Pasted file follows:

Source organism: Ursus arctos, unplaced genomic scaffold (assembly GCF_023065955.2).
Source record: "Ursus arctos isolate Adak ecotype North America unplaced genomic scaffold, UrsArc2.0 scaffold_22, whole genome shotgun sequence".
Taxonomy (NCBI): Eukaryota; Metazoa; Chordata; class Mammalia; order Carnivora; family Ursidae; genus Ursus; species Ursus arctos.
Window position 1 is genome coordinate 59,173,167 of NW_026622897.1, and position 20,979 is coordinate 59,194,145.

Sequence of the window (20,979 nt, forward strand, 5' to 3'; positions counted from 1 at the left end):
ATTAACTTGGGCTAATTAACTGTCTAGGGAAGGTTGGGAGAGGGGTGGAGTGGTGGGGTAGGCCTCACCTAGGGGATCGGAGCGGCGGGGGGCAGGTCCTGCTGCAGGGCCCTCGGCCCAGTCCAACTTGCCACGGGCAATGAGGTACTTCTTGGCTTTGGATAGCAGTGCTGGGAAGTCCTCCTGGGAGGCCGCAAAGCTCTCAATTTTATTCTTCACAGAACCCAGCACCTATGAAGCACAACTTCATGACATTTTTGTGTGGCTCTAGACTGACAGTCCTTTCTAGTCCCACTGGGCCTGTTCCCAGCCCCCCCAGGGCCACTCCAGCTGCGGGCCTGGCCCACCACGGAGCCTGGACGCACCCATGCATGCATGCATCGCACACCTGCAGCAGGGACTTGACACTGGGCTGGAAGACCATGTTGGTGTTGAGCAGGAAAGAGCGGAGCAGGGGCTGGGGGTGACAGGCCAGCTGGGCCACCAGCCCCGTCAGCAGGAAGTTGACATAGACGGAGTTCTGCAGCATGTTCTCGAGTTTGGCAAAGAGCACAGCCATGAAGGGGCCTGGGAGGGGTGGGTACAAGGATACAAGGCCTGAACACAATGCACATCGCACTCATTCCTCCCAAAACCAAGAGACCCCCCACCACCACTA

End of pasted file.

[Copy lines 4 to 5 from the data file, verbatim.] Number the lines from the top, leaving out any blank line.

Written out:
Window position 1 is genome coordinate 59,173,167 of NW_026622897.1, and position 20,979 is coordinate 59,194,145.

Sequence of the window (20,979 nt, forward strand, 5' to 3'; positions counted from 1 at the left end):